Turnout 20,595 33.2 -12.6
Labour gain from Speaker Swing
General election 2005: Glasgow North East[16]
Party Candidate Votes % ±
Speaker Michael Martin 1 15,153 53.3 -13.8
SNP John McLaughlin 5,019 17.7 -0.5
Socialist Labour Doris Kelly 4,036 14.2 N/A
Scottish Socialist Graham Campbell 1,402 4.9 -3.2
Scottish Unionist Daniel Houston 1,266 4.5 +0.3
BNP Scott McLean 920 3.2 N/A
Independent Joe Chambers 622 2.2 N/A
Majority 10,134 35.7
Turnout 28,418 45.8 +1.9
Speaker hold Swing -6.6

1 Michael Martin stood as 'the Speaker seeking re-election'. The Speaker is elected by the House of Commons after each General Election.

As is conventional, Michael Martin (a member of the Labour Party when first elected Speaker) stood as Speaker of the House of Commons in the general election of 2005. The Conservatives and the Liberal Democrats did not stand against him. Other parties did, including the Scottish National Party (the Constitution of which requires that the party fight every seat in Scotland).

The most notable feature of the result was the relatively large vote for Arthur Scargill's Socialist Labour Party, in an area where it had very little base. This was considered to be a result of voter confusion (and not the first recorded example of its kind). A large number of traditional Labour Party voters may have voted for the Socialist Labour Party in the absence of a named Labour Party candidate on the ballot paper.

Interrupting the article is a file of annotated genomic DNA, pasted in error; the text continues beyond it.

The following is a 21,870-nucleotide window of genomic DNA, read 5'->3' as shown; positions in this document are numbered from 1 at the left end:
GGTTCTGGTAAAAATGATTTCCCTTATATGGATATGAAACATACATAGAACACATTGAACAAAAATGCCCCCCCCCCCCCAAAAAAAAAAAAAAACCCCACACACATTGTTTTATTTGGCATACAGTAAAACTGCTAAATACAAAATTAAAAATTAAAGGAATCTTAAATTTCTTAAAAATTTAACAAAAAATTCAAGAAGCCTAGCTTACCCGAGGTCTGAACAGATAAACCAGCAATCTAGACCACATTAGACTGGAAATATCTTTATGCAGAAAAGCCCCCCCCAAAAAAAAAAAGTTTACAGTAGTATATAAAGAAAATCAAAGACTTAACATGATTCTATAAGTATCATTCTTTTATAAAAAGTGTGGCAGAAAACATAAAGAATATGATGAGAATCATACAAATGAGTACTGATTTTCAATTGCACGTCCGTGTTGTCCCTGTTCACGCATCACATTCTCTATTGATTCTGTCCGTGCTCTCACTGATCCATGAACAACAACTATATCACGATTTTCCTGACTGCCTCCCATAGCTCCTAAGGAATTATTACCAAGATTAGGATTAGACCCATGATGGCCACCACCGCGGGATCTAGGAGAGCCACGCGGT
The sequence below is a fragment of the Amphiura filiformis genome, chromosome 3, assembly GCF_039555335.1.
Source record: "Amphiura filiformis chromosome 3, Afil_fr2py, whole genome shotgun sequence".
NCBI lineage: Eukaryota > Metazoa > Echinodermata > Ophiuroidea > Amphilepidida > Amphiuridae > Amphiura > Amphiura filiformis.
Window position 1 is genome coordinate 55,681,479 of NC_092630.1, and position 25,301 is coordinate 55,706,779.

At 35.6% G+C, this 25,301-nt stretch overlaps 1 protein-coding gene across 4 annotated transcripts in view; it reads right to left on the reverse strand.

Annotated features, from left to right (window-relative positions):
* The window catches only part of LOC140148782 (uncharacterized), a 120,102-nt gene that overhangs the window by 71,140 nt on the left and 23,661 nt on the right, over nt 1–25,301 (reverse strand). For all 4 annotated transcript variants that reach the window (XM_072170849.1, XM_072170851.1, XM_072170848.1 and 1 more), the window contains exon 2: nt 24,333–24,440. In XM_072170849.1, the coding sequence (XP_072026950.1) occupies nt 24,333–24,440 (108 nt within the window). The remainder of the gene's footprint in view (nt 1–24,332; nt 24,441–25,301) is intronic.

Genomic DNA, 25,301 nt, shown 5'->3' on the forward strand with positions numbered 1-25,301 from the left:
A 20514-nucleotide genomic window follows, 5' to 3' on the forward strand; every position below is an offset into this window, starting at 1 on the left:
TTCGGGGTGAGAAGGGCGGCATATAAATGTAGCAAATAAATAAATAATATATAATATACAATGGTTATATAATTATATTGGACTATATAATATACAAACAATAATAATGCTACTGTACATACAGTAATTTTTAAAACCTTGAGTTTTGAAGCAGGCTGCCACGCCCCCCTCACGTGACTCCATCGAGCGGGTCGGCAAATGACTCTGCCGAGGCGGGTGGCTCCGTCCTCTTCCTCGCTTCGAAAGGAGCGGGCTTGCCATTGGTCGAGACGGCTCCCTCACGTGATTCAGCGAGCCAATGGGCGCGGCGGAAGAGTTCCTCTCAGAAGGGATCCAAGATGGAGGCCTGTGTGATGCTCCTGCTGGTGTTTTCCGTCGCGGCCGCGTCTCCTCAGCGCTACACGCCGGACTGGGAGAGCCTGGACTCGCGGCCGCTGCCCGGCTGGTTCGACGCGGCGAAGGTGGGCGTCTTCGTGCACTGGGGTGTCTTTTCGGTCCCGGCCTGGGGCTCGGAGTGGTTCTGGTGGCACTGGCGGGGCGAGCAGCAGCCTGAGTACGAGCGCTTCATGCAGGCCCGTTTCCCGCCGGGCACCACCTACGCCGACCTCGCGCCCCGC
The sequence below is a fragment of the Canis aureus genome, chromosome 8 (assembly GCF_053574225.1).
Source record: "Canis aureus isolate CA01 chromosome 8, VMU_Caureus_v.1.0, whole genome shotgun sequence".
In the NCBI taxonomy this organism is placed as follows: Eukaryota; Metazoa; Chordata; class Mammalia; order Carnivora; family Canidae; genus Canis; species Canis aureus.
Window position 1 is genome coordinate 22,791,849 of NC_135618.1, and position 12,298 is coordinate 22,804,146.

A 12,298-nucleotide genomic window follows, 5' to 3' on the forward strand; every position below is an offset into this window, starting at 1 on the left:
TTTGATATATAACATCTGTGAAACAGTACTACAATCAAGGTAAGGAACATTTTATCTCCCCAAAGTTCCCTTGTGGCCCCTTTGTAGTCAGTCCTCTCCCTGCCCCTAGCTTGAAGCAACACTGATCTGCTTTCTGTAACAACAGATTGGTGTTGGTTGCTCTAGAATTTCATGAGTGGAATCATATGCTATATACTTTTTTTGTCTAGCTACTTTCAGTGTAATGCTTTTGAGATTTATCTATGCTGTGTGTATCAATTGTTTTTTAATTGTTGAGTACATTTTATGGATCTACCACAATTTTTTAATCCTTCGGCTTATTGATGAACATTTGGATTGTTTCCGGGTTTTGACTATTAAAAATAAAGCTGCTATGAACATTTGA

See also[edit]

Notes and references[edit]

  1. ^ "A note on the Speakership". Lords of the Blog. Hansard Society. 21 October 2009.
  2. ^ Fifth Periodical Report Archived 21 September 2007 at the Wayback Machine Boundary Commission for Scotland
  3. ^ Wheeler, Brian (1 December 2014). "The strange truth about how and why we vote" – via
  4. ^ Leigh Rayment's Historical List of MPs – Constituencies beginning with "G" (part 1)
  5. ^ "Liberal Democrat Parliamentary Candidates". Mark Pack. Retrieved 26 October 2019.
  6. ^ Glasgow Young Scot, 20 Trongate (11 May 2017). "General Election 2017 - Glasgow candidates announced".
  7. ^ election result 25Aug15
  8. ^ "SNP and Tory candidates revealed". Evening Times.
  9. ^ "Seven Greens bid for city seats". Evening Times.
  10. ^ "List of selected candidates". Liberal Democrats. 4 March 2015. Retrieved 14 March 2015.
  11. ^
  12. ^ "2010 election result, Glasgow North East".
  13. ^ "UKPollingReport Election Guide 2010 » Glasgow North East".
  14. ^ "Election 2010 – Glasgow North East". BBC News.
  15. ^ Johnson, Simon (13 November 2009). "Labour 'can win fourth general election after Glasgow North East'". The Telegraph. Retrieved 3 May 2010.
  16. ^ election result 31Aug15

This reference gives all recent Glasgow City Westminster election results. You select the year and then the constituency to view the result.

Parliament of the United Kingdom
Preceded by
Glasgow Springburn
Constituency represented by the Speaker
Succeeded by

Coordinates: 55°53′18″N 4°12′57″W / 55.88833°N 4.21583°W / 55.88833; -4.21583